We've seen cars powered by kites and air. We've also seen a shotgun powered by a power drill. Industrial designer Alan Fratoni has combined the best of both worlds and designed a vehicle that's powered by a cordless Skil drill.
Xavier, which takes on the form of a low-riding go kart, looks more like a fun weekend toy than anything—which isn't far from the truth considering the vehicle was designed for a race put on by the University of Buenos Aires, where Fratoni studies. The designer is also responsible for creating a fold-up electric vehicle, which has picked up a bit of press in the past.
The vehicle is powered by a drill located underneath the driver's seat and is directed with two steering poles on the sides of the structure. By shifting his or her weight, the driver can turn the automobile. The drill can maintain a consistent speed, but can't take the vehicle from 0 mph to moving. To get the wheels turning, the vehicle needs to be pushed about five meters and then it's off to the races.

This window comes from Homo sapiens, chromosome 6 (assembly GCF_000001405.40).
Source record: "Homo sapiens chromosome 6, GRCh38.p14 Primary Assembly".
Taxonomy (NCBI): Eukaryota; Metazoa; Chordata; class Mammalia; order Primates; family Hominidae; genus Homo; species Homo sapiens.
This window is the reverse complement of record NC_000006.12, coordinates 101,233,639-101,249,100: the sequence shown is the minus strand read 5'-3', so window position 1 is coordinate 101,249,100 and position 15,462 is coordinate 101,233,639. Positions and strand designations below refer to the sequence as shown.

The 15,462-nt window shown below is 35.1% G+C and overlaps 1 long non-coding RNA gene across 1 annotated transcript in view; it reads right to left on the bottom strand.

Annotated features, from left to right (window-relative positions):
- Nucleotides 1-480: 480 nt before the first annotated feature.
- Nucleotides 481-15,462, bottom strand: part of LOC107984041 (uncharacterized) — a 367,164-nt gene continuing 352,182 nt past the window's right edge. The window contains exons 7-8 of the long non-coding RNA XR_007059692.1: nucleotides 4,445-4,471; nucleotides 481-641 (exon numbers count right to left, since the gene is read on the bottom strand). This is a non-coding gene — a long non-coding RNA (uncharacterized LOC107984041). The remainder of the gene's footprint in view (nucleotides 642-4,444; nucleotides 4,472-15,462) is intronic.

Fratoni and his team also wanted to create something that was made of at least 50% recycled leather. With that in mind—and with some help from a CNC router—they incorporated MDF into the design for an easy cut-out assembly.
It looks pretty aerodynamic—and even comfortable compared to those bucket seat horrors we've all seen at Go Kart tracks. Even if it doesn't travel at car-defying speeds (yet), there's no denying that it's a creative use for a traditional tool.
Check our more of Fratoni's work on Coroflot.